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= Haworthia rigida var. expansa (Haw.) Baker
J. Linn. Soc., Bot. 18: 203 1880
Accepted Scientific Name: Haworthia rigida (Lamarck) Haw.
Saxifrag. Enum. 2: 49 1821 Haw.
Origin and Habitat: Southern Cape near the Gouritz River, South Africa.
Habitat: It grows in conglomerate soil, in a winter rainfall area in full sun or shade. The colour of the sand approximates that of the upper surface of the brownish-greenish leaves, and these are practically level with the soil and serve to camouflage this plant on the ground. This way Haworthia magnifica var. acuminata resist attacks from herbivorous predators, and is almost impossible to distinguish from its surroundings.
Haworthia rigida (Lamarck) Haw.
Saxifrag. Enum. 2: 49 1821
- Haworthia rigida (Lamarck) Haw.
- Aloe cylindracea var. rigida Lamarck
- Aloe rigida (Lamarck) DC.
- Aloe rigida var. expansa (Haw.) Salm-Dyck
- Catevala rigida (Haw.) Kuntze
- Apicra patula Willd.
- Haworthia rigida var. expansa (Haw.) Baker
Description: Haworthia magnifica var. acuminata is one of the innumerable local form of the very variable Haworthia magnifica). It distinguishes for the leaves that are longer with a stiff truncate end-area. It is frequently found in cultivation labelled as Haworthia retusa var. densiflora, Haworthia magnifica or Haworthia paradoxa.
Habit: It is a stemless solitary to slowly proliferous evergreen leaf-succulent species.
Rosettes: Up to 8 cm in diameter, dense, dark green to purplish.
Leaves: Up to 5 cm long, firm, triangular-elliptic tapering to a long terminal bristle (acuminate), dark green, brownish-green to purplish, end-area triangular slightly roughened, striated with 4 or 5 pale brown or greyish veins along the upper surfaces. End-area slightly translucent between the veins. Leaf margin rough with small whitish teeth along the edges and keel
Inflorescences: Produces a slender inflorescence up to 40 cm tall. Only few flowers open together at the same time.
Flowers: Small with green lines and a green throat. H. magnifica is characteristic for its short green lined buds and flowers and "fish-tail" bud tips.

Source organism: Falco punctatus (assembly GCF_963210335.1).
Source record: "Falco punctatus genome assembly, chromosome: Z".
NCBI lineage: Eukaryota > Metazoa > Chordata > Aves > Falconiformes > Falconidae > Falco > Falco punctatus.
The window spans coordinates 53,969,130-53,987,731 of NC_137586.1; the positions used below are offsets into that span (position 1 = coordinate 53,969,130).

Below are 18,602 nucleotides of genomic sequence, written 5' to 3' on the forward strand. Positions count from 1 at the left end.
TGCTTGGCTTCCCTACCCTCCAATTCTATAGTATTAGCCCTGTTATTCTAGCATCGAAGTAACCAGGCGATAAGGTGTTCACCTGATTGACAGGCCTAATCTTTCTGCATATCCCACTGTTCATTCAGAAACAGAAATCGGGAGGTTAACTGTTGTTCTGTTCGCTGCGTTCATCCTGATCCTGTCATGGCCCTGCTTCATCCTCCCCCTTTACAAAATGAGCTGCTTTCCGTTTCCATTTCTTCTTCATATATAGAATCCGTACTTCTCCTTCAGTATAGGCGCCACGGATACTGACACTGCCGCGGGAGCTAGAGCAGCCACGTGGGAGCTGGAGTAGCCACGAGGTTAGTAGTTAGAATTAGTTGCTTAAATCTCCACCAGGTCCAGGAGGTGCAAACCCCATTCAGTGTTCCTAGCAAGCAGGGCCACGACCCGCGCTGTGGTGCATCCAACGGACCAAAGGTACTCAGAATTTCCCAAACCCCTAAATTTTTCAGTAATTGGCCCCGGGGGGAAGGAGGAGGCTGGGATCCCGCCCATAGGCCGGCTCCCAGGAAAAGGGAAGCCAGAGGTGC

Blooming season: Autumn.
Bibliography: Major references and further lectures
1) M. B. Bayer “The new Haworthia handbook” National Botanic Gardens of South Africa, 1982
2) John Pilbeam “Haworthia and Astroloba: A Collector's Guide” 1983
3) Stuart Max Walters, James Cullen “The European Garden Flora: Pteridophyta, Gymnospermae, Angiospermae” Cambridge University Press, 1986
4) Gibbs Russell, G. E., W. G. Welman, E. Reitief, K. L. Immelman, G. Germishuizen, B. J. Pienaar, M. v. Wyk & A. Nicholas. "List of species of southern African plants.” Mem. Bot. Surv. S. Africa 1987
5) Ernst Van Jaarsveld, Ben-Erik Van Wyk, Gideon Smith “Succulents of South Africa: A Guide to the Regional Diversity” Tafelberg Publishers, Limited, 01/lug/2000
Cultivation and Propagation: Haworthia magnifica var. acuminata are of easy cultivation and relatively low maintenance, which makes them a good houseplant, and can be excellent subjects for the beginning succulentophile (they can grow easily on window sills, verandas and in miniature succulent gardens where they are happy to share their habitat with other smaller succulent plants, or in outdoor rockeries).
Growth rate: They are relatively slow-growing plants that offsets to form small clusters with time.
Soil: They are tolerant of a wide range of soils and habitats, but prefer a very porous potting mix to increase drainage. A non-acid soil is ideal. You can grow a plant in a 10-15 cm pot for years and have perfectly happy plants. For best results, use a shallow pot.
Exposition: The plant needs light shade to shade, but will take full sun part of the day. (with some sun exposure the leaf develops a nice reddish tint and remains compact)
Watering: During the hot summer months, the soil should be kept moist but not overly wet. During the winter months, water only when the soil becomes completely dry. Wet soil quickly causes root and stem rot, especially during chilly winter months. No water should ever be allowed to stand around the roots. Low ambient humidity is always needed.
Fertilization: The plants are fertilized only once during the growing season with a balanced fertilizer diluted to ½ the recommended strength.
Hardiness: Although the plant will survive mild frost if kept dry (hardy as low as -5° C) it should be protected from severe cold and prolonged frost conditions.
Rot: Rot is only a minor problem with Haworthia if the plants are watered and “aired” correctly. If they are not, fungicides won't help all that much. Care must be given in watering, keeping them warm and wet while growing, and cooler and dry when dormant.
Remarks: Haworthias are best planted in a shaded and airy part of the greenhouse, and not too close to the glass roof or sides of the house as the plants can overheat during hot spells.
Propagation: Haworthia are easily propagated by the removal of offshoots or by leaf cuttings in spring or summer. To propagate by leaf cuttings, remove a leaf and let it lie for about one month, giving the wound time to heal. Then lay the leaf on its side with the basal part buried in the soil. This leaf should root within a month or two, and small plants will form at the leaf base. They can also be grown from seed.
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